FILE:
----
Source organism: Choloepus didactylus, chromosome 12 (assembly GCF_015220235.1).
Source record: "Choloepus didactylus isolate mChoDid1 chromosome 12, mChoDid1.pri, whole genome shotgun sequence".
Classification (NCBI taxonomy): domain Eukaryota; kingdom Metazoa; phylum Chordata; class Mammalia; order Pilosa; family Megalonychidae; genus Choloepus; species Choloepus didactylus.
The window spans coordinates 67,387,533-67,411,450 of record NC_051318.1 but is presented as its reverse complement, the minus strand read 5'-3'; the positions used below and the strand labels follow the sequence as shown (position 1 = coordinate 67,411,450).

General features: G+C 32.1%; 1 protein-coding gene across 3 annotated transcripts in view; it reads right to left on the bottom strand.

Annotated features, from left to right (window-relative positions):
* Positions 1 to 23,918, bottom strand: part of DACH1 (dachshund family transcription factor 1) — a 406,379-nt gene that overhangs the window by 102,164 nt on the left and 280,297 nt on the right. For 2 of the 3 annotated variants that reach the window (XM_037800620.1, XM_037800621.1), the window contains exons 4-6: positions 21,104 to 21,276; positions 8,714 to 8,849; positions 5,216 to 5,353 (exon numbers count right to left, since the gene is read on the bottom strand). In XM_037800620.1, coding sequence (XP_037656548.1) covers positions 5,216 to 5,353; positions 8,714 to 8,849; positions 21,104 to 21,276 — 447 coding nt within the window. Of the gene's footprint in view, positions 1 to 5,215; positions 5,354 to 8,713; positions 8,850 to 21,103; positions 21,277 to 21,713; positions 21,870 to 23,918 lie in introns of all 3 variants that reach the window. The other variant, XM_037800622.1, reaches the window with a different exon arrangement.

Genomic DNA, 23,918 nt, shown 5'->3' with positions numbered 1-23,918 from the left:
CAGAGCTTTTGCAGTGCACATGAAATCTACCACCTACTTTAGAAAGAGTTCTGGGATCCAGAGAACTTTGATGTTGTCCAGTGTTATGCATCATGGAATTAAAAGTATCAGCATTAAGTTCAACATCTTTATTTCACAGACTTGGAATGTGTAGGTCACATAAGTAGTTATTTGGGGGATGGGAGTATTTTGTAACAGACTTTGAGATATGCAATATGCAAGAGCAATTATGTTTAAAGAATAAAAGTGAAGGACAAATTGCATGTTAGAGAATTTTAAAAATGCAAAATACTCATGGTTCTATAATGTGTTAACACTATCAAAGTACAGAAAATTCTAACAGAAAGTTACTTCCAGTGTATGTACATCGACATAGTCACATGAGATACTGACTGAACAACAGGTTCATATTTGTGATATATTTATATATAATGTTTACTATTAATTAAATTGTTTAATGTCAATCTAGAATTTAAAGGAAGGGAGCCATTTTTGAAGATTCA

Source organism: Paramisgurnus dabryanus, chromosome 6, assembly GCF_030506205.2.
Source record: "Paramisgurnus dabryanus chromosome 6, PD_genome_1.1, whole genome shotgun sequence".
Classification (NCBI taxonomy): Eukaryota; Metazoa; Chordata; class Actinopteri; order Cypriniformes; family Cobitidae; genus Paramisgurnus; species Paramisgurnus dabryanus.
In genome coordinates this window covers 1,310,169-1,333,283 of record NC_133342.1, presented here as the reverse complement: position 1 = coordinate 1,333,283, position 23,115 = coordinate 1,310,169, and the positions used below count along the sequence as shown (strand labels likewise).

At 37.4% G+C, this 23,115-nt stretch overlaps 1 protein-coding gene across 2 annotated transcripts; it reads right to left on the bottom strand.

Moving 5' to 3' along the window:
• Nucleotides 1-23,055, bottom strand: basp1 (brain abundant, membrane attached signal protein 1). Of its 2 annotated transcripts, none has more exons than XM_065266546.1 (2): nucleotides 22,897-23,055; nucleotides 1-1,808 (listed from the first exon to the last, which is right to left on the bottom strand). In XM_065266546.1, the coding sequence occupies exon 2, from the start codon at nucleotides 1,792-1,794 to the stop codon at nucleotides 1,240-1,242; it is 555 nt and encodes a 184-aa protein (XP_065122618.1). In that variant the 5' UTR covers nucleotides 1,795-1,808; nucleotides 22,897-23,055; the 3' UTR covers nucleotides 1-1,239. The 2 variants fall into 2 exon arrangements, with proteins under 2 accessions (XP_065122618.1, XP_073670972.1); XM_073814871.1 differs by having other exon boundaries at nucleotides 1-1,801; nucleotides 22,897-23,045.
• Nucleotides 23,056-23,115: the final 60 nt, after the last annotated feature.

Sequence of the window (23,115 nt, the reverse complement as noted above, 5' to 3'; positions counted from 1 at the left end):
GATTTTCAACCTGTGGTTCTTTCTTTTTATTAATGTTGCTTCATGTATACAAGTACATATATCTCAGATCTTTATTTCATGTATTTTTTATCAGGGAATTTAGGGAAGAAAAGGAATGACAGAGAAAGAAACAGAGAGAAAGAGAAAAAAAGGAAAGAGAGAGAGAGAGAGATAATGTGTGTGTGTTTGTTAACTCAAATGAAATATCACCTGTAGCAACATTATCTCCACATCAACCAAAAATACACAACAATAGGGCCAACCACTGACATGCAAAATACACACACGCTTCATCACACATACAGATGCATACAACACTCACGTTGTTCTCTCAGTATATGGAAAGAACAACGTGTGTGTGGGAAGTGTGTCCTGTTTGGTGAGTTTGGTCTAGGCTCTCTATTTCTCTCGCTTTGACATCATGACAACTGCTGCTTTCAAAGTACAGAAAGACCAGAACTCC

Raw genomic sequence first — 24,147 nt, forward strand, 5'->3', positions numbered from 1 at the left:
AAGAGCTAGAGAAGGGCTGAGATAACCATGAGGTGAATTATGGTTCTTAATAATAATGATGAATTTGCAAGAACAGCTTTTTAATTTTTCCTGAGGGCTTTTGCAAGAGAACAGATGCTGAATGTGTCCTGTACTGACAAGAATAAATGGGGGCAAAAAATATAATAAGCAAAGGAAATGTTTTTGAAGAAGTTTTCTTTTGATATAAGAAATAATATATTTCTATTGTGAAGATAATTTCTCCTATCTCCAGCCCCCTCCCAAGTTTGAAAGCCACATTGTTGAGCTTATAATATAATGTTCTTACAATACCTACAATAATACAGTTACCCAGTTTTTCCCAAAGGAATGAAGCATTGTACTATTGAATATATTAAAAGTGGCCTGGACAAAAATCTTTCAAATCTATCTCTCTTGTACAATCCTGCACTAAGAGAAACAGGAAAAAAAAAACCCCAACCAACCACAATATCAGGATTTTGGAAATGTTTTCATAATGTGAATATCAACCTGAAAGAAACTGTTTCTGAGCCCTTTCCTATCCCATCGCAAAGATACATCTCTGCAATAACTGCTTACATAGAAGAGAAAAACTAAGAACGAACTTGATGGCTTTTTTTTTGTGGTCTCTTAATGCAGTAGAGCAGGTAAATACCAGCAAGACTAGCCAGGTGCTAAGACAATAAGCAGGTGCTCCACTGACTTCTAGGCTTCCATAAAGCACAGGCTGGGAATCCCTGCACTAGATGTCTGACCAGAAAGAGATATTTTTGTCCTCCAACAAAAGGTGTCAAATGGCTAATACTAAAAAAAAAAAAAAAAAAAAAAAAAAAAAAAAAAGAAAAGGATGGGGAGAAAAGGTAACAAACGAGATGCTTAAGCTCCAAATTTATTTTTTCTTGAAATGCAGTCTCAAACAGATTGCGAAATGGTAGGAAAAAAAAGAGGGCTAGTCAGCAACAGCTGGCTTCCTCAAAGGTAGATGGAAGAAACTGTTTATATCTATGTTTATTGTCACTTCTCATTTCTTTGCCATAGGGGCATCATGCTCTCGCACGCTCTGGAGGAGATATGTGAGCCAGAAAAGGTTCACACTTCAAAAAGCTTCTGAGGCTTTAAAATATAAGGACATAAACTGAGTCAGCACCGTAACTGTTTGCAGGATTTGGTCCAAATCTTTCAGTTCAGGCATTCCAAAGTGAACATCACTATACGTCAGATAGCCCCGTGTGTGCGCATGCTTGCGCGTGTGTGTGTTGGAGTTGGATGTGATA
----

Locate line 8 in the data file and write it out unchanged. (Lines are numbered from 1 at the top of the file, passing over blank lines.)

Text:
Genomic DNA, 23,918 nt, shown 5'->3' with positions numbered 1-23,918 from the left: